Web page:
As I sit down to write my first blog entry, myriad thoughts and suggestions lead to one takeaway. The first piece should be about something that is consumed commonly and having several facts and misconceptions floating around it…..Well, why not then pen down a few proven facts and clear the myths on coffee and caffeine?
Are coffee and caffeine different words meaning the same thing?
Coffee and caffeine are terms used interchangeably and that is misleading. Caffeine, a central nervous system stimulant is arguably the most frequently ingested pharmacologically active substance in the world.
Caffeine occurs naturally in more than 60 plants including coffee beans, tea leaves, cola nuts, cocoa pods, guarana berries, yerba mate, guayusa and yaupon holly.
Coffee is a drink with very complex chemical composition including several components from the coffee bean apart from caffeine.
What are the effects of caffeine in our body?
Caffeine has a slight, transient hypertensive effect. The risk of hypertension associated with caffeine might vary according to the genetic make-up of the person. It also has diuretic and antioxidant properties. Pregnant women consuming high levels of caffeine are susceptible to miscarriages and low birth weight babies. Very high doses of caffeine cause increase in heart rate, insomnia, restlessness and behavioural problems like anxiety, depression and nervousness.Some research has shown that caffeine improves the reaction time, alertness and concentration through its action on the adenosine receptors of the brain.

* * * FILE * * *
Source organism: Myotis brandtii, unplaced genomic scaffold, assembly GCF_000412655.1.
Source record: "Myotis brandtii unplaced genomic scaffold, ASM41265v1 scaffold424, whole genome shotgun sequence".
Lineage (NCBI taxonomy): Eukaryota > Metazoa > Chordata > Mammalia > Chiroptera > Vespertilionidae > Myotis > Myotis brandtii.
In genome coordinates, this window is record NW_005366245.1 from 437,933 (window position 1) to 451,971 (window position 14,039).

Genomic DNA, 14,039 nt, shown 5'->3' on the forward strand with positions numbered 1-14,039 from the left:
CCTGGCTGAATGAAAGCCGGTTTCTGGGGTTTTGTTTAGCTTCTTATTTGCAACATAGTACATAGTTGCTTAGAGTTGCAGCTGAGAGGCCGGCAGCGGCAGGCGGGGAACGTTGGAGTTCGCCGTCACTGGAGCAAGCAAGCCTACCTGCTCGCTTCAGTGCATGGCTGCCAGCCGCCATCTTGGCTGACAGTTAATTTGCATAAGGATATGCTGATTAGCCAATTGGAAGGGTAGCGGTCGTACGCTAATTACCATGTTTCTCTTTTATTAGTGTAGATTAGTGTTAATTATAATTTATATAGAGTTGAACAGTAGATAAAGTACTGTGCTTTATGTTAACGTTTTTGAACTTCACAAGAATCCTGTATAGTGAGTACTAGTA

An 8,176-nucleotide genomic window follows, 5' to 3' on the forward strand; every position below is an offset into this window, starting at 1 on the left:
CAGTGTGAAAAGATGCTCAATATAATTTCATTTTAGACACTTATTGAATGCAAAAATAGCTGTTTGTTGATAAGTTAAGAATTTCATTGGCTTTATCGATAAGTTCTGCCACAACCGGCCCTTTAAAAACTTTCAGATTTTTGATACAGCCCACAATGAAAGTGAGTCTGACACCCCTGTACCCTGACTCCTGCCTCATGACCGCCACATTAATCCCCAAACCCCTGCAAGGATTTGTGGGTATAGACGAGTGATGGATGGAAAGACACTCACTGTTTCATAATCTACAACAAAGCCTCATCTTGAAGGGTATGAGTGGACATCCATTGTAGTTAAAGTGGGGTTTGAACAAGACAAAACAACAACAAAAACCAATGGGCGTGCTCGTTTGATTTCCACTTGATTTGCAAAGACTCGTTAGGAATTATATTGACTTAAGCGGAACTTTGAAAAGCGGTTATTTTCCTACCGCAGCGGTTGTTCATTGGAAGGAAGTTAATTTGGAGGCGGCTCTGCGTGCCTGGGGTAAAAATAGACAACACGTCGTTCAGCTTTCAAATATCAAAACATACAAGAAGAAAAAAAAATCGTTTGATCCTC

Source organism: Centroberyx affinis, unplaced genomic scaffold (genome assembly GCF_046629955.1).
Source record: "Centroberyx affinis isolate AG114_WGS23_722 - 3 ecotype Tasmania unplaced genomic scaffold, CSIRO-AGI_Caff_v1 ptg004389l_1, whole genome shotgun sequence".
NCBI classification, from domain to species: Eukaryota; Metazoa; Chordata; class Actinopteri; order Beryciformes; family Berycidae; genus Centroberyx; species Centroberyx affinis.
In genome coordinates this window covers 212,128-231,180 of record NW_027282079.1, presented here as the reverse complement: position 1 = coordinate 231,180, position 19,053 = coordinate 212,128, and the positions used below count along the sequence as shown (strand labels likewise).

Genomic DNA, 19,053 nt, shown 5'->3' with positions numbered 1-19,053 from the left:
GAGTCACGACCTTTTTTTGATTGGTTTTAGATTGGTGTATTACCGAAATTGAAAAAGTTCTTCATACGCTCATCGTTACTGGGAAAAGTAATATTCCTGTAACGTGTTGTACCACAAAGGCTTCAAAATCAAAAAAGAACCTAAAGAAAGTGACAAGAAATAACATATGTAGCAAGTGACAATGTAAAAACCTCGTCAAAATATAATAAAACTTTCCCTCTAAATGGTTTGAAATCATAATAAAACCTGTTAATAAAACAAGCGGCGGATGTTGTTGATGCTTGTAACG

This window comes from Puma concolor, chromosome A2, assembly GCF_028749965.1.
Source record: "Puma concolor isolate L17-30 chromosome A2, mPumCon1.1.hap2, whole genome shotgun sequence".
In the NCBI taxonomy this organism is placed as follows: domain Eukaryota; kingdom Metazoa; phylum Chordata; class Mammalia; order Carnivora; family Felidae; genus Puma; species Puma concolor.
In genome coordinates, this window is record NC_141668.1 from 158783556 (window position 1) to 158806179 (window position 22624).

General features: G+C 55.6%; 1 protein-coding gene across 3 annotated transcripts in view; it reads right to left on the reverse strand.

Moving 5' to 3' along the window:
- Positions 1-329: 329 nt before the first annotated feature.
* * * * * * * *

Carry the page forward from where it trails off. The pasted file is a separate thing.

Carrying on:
How much caffeine does my cup of coffee contain?
Robusta coffee is known to contain more caffeine than Arabica coffee. However as an average guideline, an average sized cup of instant coffee contains 65 mg of caffeine while a cup of strong roast and ground coffee contains around 85 mg. A 30 ml expresso shot contains 50 to 60 mg caffeine. A can of cola or a cup of strong tea contains 25-45 mg caffeine. A cup of decaffeinated coffee contains 3-5 mg of caffeine.
What are caffeinated energy drinks?
Caffeinated energy drinks are beverages having caffeine and other ingredients as mental and physical stimulants. They may contain herbal extracts, amino acids, sugars, sweeteners and many also are carbonated. The caffeine content as per label can vary a lot from around 45 mg in a Coca cola 500 ml bottle to 80 mg in a 250 ml RedBull can. Therefore it is wise to browse through the label before intake though sometimes the labelling can be misleading too.
Are there any safety standards for caffeinated energy drinks?
The European Food Safety Authority mandates that energy drinks with over 150 mg per litre caffeine content should be labelled as ones with “high caffeine content” and the exact amount should be indicated; Australia has banned energy drinks with over 320 mg per litre caffeine level and proposes to classify them as pharma products. Countries like Denmark, Uruguay and Turkey have banned energy drinks altogether while Sweden has banned its sale among children .The health implications of caffeine have also been enquired into by several countries. In India, there are no standards for energy drinks. The standards of carbonated water specify the maximum limits of caffeine of 200 mg per litre which subsequently on recommendations by Central Committee on Food Standards were reduced to maximum level of 145 mg per litre. It is to be noticed that Redbull has caffeine content more than double of this limit.